Education and formation: A new frame for a new world


A simple and heartfelt acceptance of the present reality of the church’s relationship with the broader culture would bring massive, transformational changes to our educational efforts. Christendom—the era of a strong mutual relationship of the church, as an institution, with Western governments and culture—is over. Though it needs to be said that this relationship was quite harmful to many inside and outside of the church, many in the churches of a Western cultural framework seem to miss that relationship. Perhaps this is why some churches appear to resist acknowledging the reality of change by a thorough reform of educational practice.

Like many raised in the last gasps of Christendom, I attended schools, took part in after-school activities and absorbed media that, especially early on, reinforced much of the moral message of my family and church. This was as expected. My basic spiritual and moral formation was left to the broader culture—with both its faults and benefits—while the distinctive practices and beliefs of my denomination were discussed in the very brief time we spent in Sunday school.

Even though the reality of the church’s relationship with the broader culture has changed dramatically, much of the practice of Christian education and formation has remained the same, with very few effective differences. The revelation of some of the institutional evils of the past contributes to a reluctance to be too forceful with our message and our practice, even among ourselves. We seem to have lost nerve instead of finding repentance. Our education and formation suffer.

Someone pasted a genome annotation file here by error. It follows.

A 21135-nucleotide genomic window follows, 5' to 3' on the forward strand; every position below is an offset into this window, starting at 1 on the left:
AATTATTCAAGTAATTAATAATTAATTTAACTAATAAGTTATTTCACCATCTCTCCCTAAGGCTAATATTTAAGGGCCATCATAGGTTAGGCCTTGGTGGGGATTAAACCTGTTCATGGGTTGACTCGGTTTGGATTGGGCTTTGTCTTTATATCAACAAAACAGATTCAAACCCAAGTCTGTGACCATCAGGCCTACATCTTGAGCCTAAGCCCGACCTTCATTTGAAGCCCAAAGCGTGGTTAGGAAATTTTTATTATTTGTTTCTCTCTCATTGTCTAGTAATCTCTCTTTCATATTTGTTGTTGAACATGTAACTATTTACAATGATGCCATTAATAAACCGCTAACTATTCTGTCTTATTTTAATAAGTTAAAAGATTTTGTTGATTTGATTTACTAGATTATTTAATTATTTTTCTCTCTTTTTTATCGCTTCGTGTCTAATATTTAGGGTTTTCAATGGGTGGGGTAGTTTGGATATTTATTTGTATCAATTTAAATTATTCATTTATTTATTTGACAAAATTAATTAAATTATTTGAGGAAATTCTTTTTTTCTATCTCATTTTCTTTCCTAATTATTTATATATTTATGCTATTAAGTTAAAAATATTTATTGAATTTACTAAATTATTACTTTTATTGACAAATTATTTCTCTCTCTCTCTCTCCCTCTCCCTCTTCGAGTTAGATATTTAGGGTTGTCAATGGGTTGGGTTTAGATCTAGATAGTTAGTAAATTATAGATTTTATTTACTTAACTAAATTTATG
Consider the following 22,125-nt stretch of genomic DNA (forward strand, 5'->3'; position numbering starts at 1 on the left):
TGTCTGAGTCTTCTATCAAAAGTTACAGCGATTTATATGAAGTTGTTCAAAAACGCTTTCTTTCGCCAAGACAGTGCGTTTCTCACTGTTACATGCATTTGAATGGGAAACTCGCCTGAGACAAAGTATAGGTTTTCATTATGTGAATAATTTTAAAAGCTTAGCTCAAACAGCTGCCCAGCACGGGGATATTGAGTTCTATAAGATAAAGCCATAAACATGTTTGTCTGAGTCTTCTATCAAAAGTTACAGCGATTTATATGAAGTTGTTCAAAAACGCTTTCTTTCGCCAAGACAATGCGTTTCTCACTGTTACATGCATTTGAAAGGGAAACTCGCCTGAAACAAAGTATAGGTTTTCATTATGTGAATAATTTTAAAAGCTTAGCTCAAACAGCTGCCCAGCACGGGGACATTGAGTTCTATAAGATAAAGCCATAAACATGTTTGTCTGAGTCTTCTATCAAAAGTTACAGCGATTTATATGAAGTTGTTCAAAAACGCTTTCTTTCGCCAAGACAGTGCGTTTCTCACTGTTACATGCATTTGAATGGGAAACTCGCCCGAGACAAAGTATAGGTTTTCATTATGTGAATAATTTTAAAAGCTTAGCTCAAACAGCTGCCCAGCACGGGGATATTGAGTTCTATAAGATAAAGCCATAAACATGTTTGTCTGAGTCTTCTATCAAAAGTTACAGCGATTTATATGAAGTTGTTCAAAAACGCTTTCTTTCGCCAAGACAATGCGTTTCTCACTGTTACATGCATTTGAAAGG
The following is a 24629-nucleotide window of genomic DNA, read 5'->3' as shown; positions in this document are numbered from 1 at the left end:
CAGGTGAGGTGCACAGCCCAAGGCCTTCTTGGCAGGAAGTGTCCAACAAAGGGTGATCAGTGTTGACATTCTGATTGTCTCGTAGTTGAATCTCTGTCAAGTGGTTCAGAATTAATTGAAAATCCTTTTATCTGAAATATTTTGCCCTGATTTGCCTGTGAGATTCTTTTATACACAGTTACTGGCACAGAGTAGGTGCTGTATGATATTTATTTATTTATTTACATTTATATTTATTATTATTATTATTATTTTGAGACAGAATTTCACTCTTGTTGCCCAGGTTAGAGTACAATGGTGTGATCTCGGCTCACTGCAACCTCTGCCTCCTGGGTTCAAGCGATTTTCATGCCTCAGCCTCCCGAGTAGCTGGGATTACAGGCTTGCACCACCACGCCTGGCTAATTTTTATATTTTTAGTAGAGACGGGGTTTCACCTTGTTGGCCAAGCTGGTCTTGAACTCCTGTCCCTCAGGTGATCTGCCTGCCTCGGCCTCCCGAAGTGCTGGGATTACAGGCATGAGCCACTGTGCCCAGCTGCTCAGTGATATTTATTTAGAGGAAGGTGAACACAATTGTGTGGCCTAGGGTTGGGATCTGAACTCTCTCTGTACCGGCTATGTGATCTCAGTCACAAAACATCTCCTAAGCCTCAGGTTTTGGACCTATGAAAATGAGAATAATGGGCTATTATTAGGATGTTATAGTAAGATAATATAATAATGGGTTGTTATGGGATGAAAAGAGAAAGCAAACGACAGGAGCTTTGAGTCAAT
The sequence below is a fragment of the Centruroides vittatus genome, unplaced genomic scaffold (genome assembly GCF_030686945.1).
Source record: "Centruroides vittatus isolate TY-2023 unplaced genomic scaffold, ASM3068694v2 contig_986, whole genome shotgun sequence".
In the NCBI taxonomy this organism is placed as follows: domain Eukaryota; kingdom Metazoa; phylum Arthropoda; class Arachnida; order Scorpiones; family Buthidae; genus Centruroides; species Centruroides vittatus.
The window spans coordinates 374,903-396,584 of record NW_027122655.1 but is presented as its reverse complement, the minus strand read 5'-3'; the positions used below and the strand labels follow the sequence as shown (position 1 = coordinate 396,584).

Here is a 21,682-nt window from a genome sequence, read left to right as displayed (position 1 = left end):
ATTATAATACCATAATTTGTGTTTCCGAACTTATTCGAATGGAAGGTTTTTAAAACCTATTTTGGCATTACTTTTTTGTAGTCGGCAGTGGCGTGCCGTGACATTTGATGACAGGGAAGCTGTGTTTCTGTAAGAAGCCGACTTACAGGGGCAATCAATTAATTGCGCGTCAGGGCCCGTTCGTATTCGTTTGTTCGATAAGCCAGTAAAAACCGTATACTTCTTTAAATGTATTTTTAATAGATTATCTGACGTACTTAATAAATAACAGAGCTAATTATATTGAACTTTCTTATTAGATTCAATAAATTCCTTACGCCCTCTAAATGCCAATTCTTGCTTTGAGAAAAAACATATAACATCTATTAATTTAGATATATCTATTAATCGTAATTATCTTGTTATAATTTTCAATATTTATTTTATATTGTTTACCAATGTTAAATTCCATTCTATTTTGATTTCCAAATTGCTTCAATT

The insistence of many Indigenous Christians that we must rediscover discipleship is born in the awareness of some of this reality. For all of us in the church, this post-Christendom reality is a call to believe, live and practice the radical love of Jesus. That call demands a deep and vigorous commitment to a form of Christian education and formation. We are no longer propped up by the institutions of our broader culture. Today, we are called to a Jesus-inspired life that, informed and shaped by the gospel, effectively lives and embodies the world which Jesus promised is coming.


Related Posts

Mark MacDonald
Archbishop Mark MacDonald is national Indigenous archbishop of the Anglican Church of Canada.


  1. I completely agree. The church has its work cut out for it in needing to not only reeducate ourselves in a re-commitment to study the faith found in the scriptures, but we must also raise up a new generation of children who are literate in the Word. Thanks for the challenge!


Please enter your comment!
Please enter your name here